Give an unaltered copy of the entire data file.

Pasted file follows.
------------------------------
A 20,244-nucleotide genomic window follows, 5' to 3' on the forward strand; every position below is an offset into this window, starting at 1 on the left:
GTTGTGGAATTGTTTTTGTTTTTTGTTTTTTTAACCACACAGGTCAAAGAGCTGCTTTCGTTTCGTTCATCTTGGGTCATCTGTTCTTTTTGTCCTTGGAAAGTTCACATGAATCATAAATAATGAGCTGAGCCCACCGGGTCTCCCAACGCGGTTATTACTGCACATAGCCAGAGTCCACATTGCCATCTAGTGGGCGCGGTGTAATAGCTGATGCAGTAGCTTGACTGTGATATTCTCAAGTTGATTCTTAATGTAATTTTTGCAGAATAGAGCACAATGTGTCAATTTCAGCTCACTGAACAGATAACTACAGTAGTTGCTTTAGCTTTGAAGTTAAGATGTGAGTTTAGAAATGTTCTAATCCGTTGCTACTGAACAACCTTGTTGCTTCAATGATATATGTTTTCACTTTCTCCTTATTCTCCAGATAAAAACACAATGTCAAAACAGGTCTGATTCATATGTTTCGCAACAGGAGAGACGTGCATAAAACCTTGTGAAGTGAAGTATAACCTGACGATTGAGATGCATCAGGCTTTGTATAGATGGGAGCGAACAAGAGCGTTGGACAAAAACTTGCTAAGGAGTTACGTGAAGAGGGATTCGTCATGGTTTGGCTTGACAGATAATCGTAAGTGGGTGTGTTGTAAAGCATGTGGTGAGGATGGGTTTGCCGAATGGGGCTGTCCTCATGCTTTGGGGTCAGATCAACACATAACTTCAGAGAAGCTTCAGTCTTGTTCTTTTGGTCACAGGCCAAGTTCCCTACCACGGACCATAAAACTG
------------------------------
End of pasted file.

A 20,244-nucleotide genomic window follows, 5' to 3' on the forward strand; every position below is an offset into this window, starting at 1 on the left:
GTTGTGGAATTGTTTTTGTTTTTTGTTTTTTTAACCACACAGGTCAAAGAGCTGCTTTCGTTTCGTTCATCTTGGGTCATCTGTTCTTTTTGTCCTTGGAAAGTTCACATGAATCATAAATAATGAGCTGAGCCCACCGGGTCTCCCAACGCGGTTATTACTGCACATAGCCAGAGTCCACATTGCCATCTAGTGGGCGCGGTGTAATAGCTGATGCAGTAGCTTGACTGTGATATTCTCAAGTTGATTCTTAATGTAATTTTTGCAGAATAGAGCACAATGTGTCAATTTCAGCTCACTGAACAGATAACTACAGTAGTTGCTTTAGCTTTGAAGTTAAGATGTGAGTTTAGAAATGTTCTAATCCGTTGCTACTGAACAACCTTGTTGCTTCAATGATATATGTTTTCACTTTCTCCTTATTCTCCAGATAAAAACACAATGTCAAAACAGGTCTGATTCATATGTTTCGCAACAGGAGAGACGTGCATAAAACCTTGTGAAGTGAAGTATAACCTGACGATTGAGATGCATCAGGCTTTGTATAGATGGGAGCGAACAAGAGCGTTGGACAAAAACTTGCTAAGGAGTTACGTGAAGAGGGATTCGTCATGGTTTGGCTTGACAGATAATCGTAAGTGGGTGTGTTGTAAAGCATGTGGTGAGGATGGGTTTGCCGAATGGGGCTGTCCTCATGCTTTGGGGTCAGATCAACACATAACTTCAGAGAAGCTTCAGTCTTGTTCTTTTGGTCACAGGCCAAGTTCCCTACCACGGACCATAAAACTG